Free screening of new Dullea film Monday
Published 5:07 pm, Thursday, August 2, 2012
The cast and crew of the independent film "Isn't It Delicious?" gathered at the Fairfield Theatre Company last summer for a public reading of the screenplay just before they began shooting on locations around the area.
Now, the project is coming full circle with the first public screening of the movie -- starring former Westport resident Keir Dullea, Kathleen Chalfant and Mia Dillon -- set for the FTC on Monday, Aug. 6.
"We really want to pay back the FTC and the community for the help," the film's director, Michael Patrick Kelly, said in a phone interview last week. "It is almost one year to the date of the reading. ... We thought it would be interesting for those who were there to see it go from the script to the screen."
"Isn't It Delicious?" was shot in Fairfield, Trumbull, Redding, Milford and Bridgeport.
Kelly said it wouldn't have been possible to make the movie on an "ultra low budget" of around $200,000 without the help of so many merchants and townspeople who did not ask for the fees that can quickly escalate on a big-budget movie.
More Information'Isn't It Delicious' Fairfield Theatre Company, 70 Sanford St., Fairfield. Monday, Aug. 6, 7:30 p.m. Free. 203-259-1036. www.fairfieldtheatre.org.
The drama with strong comedic undertones follows the matriarch (Chalfant) of a Connecticut family after she finds out she won't be living much longer. She becomes determined to try to get her dysfunctional family back on track before she's gone.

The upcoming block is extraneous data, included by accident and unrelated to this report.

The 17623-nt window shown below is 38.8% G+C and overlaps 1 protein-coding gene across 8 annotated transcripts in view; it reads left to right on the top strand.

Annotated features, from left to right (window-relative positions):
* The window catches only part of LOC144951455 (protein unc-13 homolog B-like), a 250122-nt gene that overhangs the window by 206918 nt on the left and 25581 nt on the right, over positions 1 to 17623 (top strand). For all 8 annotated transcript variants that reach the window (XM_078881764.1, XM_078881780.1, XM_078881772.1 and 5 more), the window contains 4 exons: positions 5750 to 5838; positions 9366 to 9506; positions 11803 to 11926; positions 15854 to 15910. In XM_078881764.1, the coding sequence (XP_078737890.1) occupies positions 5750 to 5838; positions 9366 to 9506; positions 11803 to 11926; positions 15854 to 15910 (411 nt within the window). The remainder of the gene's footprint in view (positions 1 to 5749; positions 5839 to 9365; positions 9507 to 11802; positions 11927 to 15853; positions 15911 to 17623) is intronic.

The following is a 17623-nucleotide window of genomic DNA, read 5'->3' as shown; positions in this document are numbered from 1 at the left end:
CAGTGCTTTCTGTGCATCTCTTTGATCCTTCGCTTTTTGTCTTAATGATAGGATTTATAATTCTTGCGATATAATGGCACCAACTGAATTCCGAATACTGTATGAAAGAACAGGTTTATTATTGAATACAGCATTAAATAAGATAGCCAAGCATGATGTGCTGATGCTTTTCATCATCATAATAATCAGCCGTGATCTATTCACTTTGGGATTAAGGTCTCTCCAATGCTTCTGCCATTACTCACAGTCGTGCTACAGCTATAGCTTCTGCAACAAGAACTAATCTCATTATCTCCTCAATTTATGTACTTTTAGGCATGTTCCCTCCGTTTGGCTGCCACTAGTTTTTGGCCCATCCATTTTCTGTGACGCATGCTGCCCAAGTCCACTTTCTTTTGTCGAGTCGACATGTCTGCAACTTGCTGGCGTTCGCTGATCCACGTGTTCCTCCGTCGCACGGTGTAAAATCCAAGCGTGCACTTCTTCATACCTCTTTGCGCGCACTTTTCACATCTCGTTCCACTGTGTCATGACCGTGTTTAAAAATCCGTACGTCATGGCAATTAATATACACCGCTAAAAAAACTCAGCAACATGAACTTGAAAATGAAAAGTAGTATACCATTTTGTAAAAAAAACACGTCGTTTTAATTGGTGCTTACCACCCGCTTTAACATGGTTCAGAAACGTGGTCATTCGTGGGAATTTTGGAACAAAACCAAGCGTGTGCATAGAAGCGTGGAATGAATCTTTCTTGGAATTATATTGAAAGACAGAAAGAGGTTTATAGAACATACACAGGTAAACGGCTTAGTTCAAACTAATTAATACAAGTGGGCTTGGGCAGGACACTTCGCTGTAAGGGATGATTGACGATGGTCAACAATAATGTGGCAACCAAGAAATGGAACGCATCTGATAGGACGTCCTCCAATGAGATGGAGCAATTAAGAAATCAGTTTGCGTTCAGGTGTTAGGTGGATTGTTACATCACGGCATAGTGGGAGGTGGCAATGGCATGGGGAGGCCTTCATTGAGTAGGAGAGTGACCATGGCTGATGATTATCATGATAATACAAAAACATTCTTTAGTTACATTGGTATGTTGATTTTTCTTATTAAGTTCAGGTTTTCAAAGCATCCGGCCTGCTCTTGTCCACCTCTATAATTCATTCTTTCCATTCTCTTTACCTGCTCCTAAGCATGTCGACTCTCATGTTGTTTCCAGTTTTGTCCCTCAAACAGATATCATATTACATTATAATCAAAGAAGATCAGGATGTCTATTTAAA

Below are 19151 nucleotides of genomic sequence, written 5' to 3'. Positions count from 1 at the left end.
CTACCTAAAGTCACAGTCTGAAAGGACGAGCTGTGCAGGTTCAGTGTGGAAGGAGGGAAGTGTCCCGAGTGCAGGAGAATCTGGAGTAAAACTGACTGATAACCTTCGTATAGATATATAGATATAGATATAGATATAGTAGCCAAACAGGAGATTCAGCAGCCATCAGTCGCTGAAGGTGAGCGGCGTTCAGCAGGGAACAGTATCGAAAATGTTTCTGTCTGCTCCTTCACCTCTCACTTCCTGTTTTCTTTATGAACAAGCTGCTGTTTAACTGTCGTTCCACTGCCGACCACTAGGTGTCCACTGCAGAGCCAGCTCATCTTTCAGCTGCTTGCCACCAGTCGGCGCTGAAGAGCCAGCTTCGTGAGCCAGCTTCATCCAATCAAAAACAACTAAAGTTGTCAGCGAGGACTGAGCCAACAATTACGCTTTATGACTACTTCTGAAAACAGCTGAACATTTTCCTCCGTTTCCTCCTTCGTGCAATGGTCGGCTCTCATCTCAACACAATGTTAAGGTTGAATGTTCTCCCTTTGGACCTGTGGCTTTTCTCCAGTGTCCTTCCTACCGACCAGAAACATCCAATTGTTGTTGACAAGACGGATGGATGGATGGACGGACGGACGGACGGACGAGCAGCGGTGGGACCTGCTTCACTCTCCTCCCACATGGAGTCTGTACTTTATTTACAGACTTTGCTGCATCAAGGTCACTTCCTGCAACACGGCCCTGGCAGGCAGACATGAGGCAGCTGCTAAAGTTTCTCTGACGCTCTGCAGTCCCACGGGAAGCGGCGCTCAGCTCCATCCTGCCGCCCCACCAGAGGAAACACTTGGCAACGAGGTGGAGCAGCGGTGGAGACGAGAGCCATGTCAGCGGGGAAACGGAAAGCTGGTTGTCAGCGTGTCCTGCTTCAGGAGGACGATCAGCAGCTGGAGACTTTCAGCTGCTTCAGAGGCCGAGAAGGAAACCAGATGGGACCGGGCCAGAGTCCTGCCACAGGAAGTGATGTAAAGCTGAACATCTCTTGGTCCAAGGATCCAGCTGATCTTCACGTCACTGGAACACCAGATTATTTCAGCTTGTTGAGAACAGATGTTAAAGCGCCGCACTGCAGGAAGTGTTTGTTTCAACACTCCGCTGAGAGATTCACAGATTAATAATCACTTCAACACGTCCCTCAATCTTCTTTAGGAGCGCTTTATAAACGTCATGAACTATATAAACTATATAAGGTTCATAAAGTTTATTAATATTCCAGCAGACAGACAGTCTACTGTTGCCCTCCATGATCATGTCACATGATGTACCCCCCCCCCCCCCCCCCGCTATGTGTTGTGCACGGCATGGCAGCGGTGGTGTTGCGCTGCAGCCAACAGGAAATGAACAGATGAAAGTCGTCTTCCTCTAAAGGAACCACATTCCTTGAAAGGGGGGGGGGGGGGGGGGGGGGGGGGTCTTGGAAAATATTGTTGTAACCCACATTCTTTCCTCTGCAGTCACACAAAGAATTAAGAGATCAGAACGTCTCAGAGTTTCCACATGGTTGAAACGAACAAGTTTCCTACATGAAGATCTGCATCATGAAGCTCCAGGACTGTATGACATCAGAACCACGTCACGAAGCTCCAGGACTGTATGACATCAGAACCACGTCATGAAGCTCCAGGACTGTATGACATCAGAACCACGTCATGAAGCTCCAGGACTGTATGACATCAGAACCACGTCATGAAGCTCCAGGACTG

"We were thinking of calling it the funniest film you've ever seen about cancer, but that (line) was already taken by `Fifty Fifty,' " Kelly said, laughing, of last year's comedy-drama starring Seth Rogen and Joseph Gordon Levitt.
"It's about a woman whose mission is to leave her (grown) kids with a better attitude about life. Get them on the right road instead of spiraling downward," he said.
Kelly believes the film will strike a deep chord with moviegoers 45 and older who are coping with ailing parents and intimations of their own mortality.
"We hope this will be the kind of film that will appeal to the older moviegoers who have been supporting `The Best Exotic Marigold Hotel,' " the filmmaker said of this summer's sleeper hit co-starring Judi Dench and Maggie Smith.
"Isn't It Delicious?" might have cost only a fraction of what the average Hollywood film is budgeted at these days, but Kelly said his cast -- which also includes the Tony-winning actress Alice Ripley -- is second to none.
"A lot of films shot at this budget are set in only one or two locations, but because so many people were so generous we had a lot of locations," he said, among them being White's Diner in Bridgeport.
Kelly believes not having the money for elaborate technical effects and far-flung locations have made the story and the characters in "Isn't It Delicious?" the most important elements.
Being on real locations with a small crew made the actors feel more connected to what they were playing.
"Keir told me this was the most fun he had making a film since the 1970s because of the family atmosphere," Kelly said, adding that the quality of the screenplay was such that the cast members were willing to work for the Screen Actors Guild ultra-low-budget minimum of $100 a day, plus meals and transportation.
There was an off-Broadway type spirit to the endeavor, the director said, that no doubt was familiar to a company of New York stage veterans who have often worked in small venues for little pay due to the high quality of a new play.
"They all felt that the script was that good," Kelly said of the ease with which he assembled his cast after Chalfant agreed to play the central role.
"Isn't It Delicious?" doesn't have a distributor yet, but the director hopes to hit the festival circuit with the film this fall.
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